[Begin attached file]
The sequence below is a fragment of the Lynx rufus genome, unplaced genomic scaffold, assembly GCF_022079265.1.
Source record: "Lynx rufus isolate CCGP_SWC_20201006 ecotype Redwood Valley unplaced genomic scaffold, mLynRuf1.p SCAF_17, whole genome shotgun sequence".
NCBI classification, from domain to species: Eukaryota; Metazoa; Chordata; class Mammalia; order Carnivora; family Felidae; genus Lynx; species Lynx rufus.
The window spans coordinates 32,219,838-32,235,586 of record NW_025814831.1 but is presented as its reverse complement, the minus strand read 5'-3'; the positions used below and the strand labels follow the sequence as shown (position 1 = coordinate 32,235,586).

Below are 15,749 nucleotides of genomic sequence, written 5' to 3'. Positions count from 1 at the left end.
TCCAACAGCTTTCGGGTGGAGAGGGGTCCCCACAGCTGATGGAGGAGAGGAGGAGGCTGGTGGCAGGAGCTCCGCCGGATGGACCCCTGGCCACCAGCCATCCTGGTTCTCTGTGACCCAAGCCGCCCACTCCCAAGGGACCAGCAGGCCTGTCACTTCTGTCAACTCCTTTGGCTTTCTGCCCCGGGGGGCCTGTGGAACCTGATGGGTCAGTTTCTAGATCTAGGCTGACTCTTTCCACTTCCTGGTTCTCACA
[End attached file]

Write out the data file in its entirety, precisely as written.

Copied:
The sequence below is a fragment of the Lynx rufus genome, unplaced genomic scaffold, assembly GCF_022079265.1.
Source record: "Lynx rufus isolate CCGP_SWC_20201006 ecotype Redwood Valley unplaced genomic scaffold, mLynRuf1.p SCAF_17, whole genome shotgun sequence".
NCBI classification, from domain to species: Eukaryota; Metazoa; Chordata; class Mammalia; order Carnivora; family Felidae; genus Lynx; species Lynx rufus.
The window spans coordinates 32,219,838-32,235,586 of record NW_025814831.1 but is presented as its reverse complement, the minus strand read 5'-3'; the positions used below and the strand labels follow the sequence as shown (position 1 = coordinate 32,235,586).

Below are 15,749 nucleotides of genomic sequence, written 5' to 3'. Positions count from 1 at the left end.
TCCAACAGCTTTCGGGTGGAGAGGGGTCCCCACAGCTGATGGAGGAGAGGAGGAGGCTGGTGGCAGGAGCTCCGCCGGATGGACCCCTGGCCACCAGCCATCCTGGTTCTCTGTGACCCAAGCCGCCCACTCCCAAGGGACCAGCAGGCCTGTCACTTCTGTCAACTCCTTTGGCTTTCTGCCCCGGGGGGCCTGTGGAACCTGATGGGTCAGTTTCTAGATCTAGGCTGACTCTTTCCACTTCCTGGTTCTCACA